Few extremes are as far apart as are Heaven and Earth.
The former represents unfathomable spiritual realms, home to a World of Truth and a state of where nothing exists other than cleaving to Hashem. It is there that the eternal soul of a Jew merits to reside before — and hopefully after — his sojourns in this temporal world.
Down here, on the other hand, the neshamah meets up with enormous risks, endless challenges and obstacles, along with a significant share of pain and anguish. It is little wonder that the soul has to be forced to be born within a body.
So what indeed does a neshamah gain from coming to this world? Wouldn’t it be far better off simply to stay put?
The answer is alluded to in the very first passuk in this week’s parashah.
“Go for yourself from your land…,” the Ribbono shel Olam tells Avram. The Zohar Hakadosh teaches us that this passuk refers to the neshamah coming down to this earth.
Granted, the soul has a far easier and more pleasurable time in Shamayim. But there, one has no opportunity for growth, and one stays constantly at the same level. It is only this temporal world with all its obstacles, challenges and temptations that gives one an opportunity to “go forth” — to grow and ascend to ever-higher levels of ruchniyus.
For instance, there is a severe misconception that exists in regard to the correlation between the study of Torah and time spent earning a parnassah. Contrary to what many assume, these two concepts actually have a very profound influence on each other.
Certainly, when one spends his available time learning Torah, it has a dramatic effect on the hours one spends working for a livelihood. In addition to numerous applicable halachos and relevant hashkafos, it helps elevate the time spent working to a totally different sphere. For just like the time spent learning Torah is not constrained to the limitations of time, in the merit of the Torah, the same is true for his hishtadlus for parnassah — and he will succeed even during the times of day, week or year that don’t seem conducive to financial endeavors. Therefore, he will not hesitate to take time to learn Torah even during a peak sales season, for he realizes that not only will this not decrease the amount of money he will earn, but can actually increase it.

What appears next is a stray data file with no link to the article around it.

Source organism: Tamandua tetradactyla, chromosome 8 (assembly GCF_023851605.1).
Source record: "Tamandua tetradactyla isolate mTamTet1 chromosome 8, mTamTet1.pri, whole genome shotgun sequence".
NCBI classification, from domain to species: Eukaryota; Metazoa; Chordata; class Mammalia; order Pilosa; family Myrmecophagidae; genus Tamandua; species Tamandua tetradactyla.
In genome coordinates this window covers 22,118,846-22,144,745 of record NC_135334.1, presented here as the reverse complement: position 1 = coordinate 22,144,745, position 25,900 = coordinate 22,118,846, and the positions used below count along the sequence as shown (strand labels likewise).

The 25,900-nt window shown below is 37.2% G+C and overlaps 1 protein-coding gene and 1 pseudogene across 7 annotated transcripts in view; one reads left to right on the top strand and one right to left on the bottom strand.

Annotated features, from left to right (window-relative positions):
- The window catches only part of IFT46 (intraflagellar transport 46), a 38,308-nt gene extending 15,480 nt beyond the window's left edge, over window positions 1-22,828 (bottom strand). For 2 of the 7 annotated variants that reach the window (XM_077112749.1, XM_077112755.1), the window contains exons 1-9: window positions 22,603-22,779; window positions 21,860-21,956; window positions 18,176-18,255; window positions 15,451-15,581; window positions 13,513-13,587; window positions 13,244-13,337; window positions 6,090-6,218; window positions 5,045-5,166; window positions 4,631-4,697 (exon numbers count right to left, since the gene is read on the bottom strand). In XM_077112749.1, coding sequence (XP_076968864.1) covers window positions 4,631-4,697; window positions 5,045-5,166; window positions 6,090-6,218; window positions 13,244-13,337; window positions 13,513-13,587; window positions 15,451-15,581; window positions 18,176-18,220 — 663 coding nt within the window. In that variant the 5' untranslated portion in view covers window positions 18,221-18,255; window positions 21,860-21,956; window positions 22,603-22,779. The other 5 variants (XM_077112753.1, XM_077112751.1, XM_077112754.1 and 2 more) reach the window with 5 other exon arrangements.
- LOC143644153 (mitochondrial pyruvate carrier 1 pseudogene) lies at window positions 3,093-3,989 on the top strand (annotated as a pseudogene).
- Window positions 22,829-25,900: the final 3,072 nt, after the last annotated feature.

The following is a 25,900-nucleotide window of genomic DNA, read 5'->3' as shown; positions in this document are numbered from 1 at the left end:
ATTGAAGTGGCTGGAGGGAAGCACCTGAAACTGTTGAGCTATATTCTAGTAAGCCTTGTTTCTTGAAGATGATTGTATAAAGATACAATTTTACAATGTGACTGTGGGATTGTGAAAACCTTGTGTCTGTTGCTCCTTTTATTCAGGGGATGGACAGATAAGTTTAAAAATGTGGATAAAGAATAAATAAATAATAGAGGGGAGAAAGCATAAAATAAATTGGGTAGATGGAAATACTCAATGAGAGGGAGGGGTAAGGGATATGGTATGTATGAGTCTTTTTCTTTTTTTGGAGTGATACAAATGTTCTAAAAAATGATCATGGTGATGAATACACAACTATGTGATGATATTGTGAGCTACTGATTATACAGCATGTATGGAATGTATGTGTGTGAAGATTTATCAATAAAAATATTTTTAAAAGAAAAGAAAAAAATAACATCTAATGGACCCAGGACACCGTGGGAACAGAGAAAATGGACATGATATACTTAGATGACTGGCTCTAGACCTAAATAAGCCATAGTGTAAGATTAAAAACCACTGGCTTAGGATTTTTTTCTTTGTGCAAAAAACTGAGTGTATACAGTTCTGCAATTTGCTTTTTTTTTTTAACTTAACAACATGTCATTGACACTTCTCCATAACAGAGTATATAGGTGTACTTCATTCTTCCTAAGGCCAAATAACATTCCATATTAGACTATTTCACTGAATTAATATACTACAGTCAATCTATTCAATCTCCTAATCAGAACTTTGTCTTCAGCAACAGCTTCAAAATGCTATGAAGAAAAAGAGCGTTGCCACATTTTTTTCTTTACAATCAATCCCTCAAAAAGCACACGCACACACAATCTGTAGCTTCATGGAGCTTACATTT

Concurrently, the time spent working also helps one properly use the time dedicated to learning. For the hours spent away from the Gemara fill one’s heart with a great thirst and a genuine sense of longing and yearning. When he finally is able to sit back down with a sefer he is filled with enormous enthusiasm, determined to make the most of his time.
This same general concept applies to our coming to this world. It is through the challenges we face, because of the fact that we have to spend so much of our time dealing with our physical needs, that we are filled with a thirst for the spiritual that helps us rise to ever greater spiritual heights.
Hakadosh Baruch Hu told Avram, “Lech lecha meiartzechu — go for yourself from your land…” It is only from “this land,” from a temporal physical world, that you can “go forth” and grow. Hashem promised Avram that here he would be blessed with children and wealth. For it is only in Olam Hazeh, a world that includes the challenges of earning parnassah and raising children, where the neshamah of a mortal can rise to higher levels of greatness. (Adapted from the teaching of the Divrei Yisrael, the Modzitzer Rebbe, zy”a)
It is the task of a lifetime for a Torah Jew in the workforce — or even while walking the streets or making a purchase in a local store — to recall that he is indeed “on duty” at all times. Every moment of the day is time dedicated to avodas Hashem, and is an opportunity to cleave to Hashem.
Even when we slip and even when we fall and have temporarily forgotten our mission, we can return in a millisecond.
In his sefer Magen Avraham, the Trisker Maggid, zy”a, quotes his father, the Chernobyler Maggid, zy”a, that the Baal Shem Tov said: A Yid may be so busy with his work that he spends the entire day in the markets and streets and nearly forgets that there is a Creator of the World; yet when the time to daven Minchah arrives he sighs in his heart over how he spent the entire day occupied with the futilities of this world. He runs to a corner and davens Minchah, and even though he doesn’t know at all what he is saying, nonetheless, his tefillah is very precious to Hakadosh Baruch Hu, and the sigh of such a Yid splits the Heavens.
May we merit to have the wisdom to properly use every moment of the day.